Formerly known as MOFAS: Minnesota Organization on Fetal Alcohol Syndrome

Exciting News
from MOFAS

If you're looking for the Minnesota Organization on Fetal Alcohol Syndrome (MOFAS) you have come to the right place. We have some exciting news about our organization. We have a new name! MOFAS has officially been renamed Proof Alliance. Our mission remains the same: to prevent prenatal alcohol exposure and to improve the quality of life for people living with fetal alcohol spectrum disorders (FASD).

Why PR%F

We now have the proof that prenatal alcohol exposure is a leading cause of brain injury in children. We have the proof that FASD is 100% preventable and people living with an FASD can reach 100% of their potential.

Why Alliance?

We seek to build powerful alliances with people with an FASD, their families, legislators, experts in the field, new partners, and community members to bring awareness, research, and services to this field.

What's Next?

Proof Alliance is rebranding, expanding, and we're moving! We have a new logo, website, and prevention campaign to help change the norms around drinking during pregnancy. And in May 2019 we will be moving to a stand-alone building. Proof Alliance commits to the people of Minnesota and we will continue to develop transformative programs to help Minnesotans impacted by FASD.

What is FASD?

What is FASD PDF

What is FASD?

Prenatal alcohol exposure (or drinking alcohol during pregnancy) can cause fetal alcohol spectrum disorders (FASD). FASD refers to a range of conditions including birth defects, brain injury, and physical, behavioral, and intellectual disabilities.1 These conditions are lifelong and irreversible.

Characteristics of FASD

The effects of prenatal alcohol exposure can impact each person differently. Some of the signs and characteristics to look for that may indicate the need for an FASD assessment include2-7:

  • Difficulty paying attention
  • Memory issues
  • Poor social skills
  • Impulsivity
  • Hearing or vision problems
  • Difficulty in school
  • Sensitivity to light, touch, or sound
  • Hyperactive behavior

How can FASD be prevented?

FASD is 100% preventable.

FASD can be prevented by not drinking any alcohol during pregnancy. Because there is no known amount of alcohol that can be considered safe during pregnancy, it is advised by all major medical associations, including the Centers for Disease Control8, the American Academy of Pediatrics9, and the U.S. Surgeon General10, that if a person is pregnant or could become pregnant, they should abstain from drinking alcohol. With the right information and supports, FASD is 100% preventable.12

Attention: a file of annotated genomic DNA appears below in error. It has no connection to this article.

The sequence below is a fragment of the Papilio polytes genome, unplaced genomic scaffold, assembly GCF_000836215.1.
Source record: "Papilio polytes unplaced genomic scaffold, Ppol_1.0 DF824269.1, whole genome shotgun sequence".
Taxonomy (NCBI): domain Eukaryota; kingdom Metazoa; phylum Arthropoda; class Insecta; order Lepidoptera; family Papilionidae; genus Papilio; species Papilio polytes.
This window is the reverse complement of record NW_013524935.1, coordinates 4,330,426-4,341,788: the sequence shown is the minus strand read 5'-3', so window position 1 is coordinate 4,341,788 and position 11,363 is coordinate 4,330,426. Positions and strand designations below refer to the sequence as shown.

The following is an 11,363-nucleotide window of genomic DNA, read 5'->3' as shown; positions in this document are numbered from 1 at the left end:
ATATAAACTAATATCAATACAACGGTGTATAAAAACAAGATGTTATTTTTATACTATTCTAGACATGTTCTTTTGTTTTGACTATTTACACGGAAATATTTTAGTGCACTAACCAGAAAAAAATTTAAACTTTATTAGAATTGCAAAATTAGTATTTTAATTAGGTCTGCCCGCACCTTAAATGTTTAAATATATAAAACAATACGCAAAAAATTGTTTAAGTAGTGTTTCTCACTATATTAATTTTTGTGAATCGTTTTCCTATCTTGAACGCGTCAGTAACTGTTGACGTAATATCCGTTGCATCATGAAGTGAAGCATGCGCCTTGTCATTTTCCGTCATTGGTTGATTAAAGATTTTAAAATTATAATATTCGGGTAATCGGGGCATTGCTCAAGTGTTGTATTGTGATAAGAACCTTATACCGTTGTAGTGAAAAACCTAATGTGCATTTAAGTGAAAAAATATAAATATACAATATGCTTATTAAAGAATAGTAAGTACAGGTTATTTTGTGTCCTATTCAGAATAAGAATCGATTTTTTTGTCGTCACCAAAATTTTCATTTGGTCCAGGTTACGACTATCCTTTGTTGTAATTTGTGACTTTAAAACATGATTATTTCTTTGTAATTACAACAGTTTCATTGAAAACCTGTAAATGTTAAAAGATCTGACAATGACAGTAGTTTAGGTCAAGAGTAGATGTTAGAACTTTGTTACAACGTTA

How is FASD diagnosed?

Unfortunately, there is not a simple medical test (such as a blood test) that can be used to confirm a diagnosis. Instead, FASD is diagnosed by a team of trained professionals. To learn more about the screening process, visit our website at www.proofalliance.org.

1 in 20 children in the U.S. have an FASD.11

Did you know?

  • As many as 1 in 20 children in the U.S. has an FASD.11
  • In addition to the typical costs of raising a child, costs for a child with an FASD are an additional $23,000 per year. This includes expenses such as healthcare, special education, and residential care.13
  • With the right information and supports, FASD is 100% preventable.12

Sources:

  1. Rodríguez JJ., Smith VC. Prenatal Opioid and Alcohol Exposure: Understanding Neonatal Abstinence Syndrome and Fetal Alcohol Spectrum Disorders to Safeguard Maternal and Child Outcomes. Zero to Three. 2018;38(5):23-28.
  2. Glass L, Mattson SN. Fetal Alcohol Spectrum Disorders: A Case Study. J Pediatr Neuropsychol. 2017;3(2):114-135.
  3. Flak et al. The association of mild, moderate, and binge prenatal alcohol exposure and child neuropsychological outcomes: A meta-analysis. Alcoholism: Clinical and Experimental Research. 2014;38(1):214-26.
  4. Sood et al. Prenatal alcohol exposure and childhood behavior at age 6 to 7 years: I. Dose response effect. Pediatrics. 2001;108(2):e34.
  5. Subramoney S, Eastman E, Adnams C, Stein DJ, Donald KA. The Early Developmental Outcomes of Prenatal Alcohol Exposure: A Review. Frontiers in Neurology. 2018;9(1108).
  6. Glass L, Graham DM, Akshoomoff N, Mattson SN. Cognitive factors contributing to spelling performance in children with prenatal alcohol exposure. Neuropsychology. 2015;29(6):817-828.
  7. Panczakiewicz AL, Glass L, Coles CD, et al. Neurobehavioral deficits consistent across age and sex in youth with prenatal alcohol exposure. Alcoholism: Clinical and Experimental Research. 2016;40(9):1971-1981.
  8. Centers for Disease Control and Prevention. Fetal Alcohol Spectrum Disorders (FASDs). https://www.cdc.gov/ncbddd/fasd/alcohol-use.html
  9. American Academy of Pediatrics. AAP Says No Amount of Alcohol Should Be Considered Safe During Pregnancy. https://www.aap.org/en-us/about-the-aap/aap-press-room/Pages/AAP-Says-No-Amount-of-Alcohol-Should-be-Considered-Safe-During-Pregnancy.aspx
  10. Centers for Disease Control and Prevention. Notice to Readers: Surgeon General’s Advisory on Alcohol Use in Pregnancy. https://www.cdc.gov/mmwr/preview/mmwrhtml/mm5409a6.htm
  11. May et al. Prevalence of Fetal Alcohol Spectrum Disorders in 4 US Communities. JAMA. 2018;319(5): 474-482.
  12. Hubberstey C, Rutman D, Hume S, Van Bibber M, Poole N. Toward an Evaluation Framework for Community- Based FASD Prevention Programs. Canadian Journal of Program Evaluation. 2015;30(1):79-89.
  13. Greenmyer JR et al. A multicountry updated assessment of the economic impact of fetal alcohol spectrum disorder: Costs for children and adults. Journal of Addiction Medicine. 2018;12(6);466-473.

Last updated: June 2019

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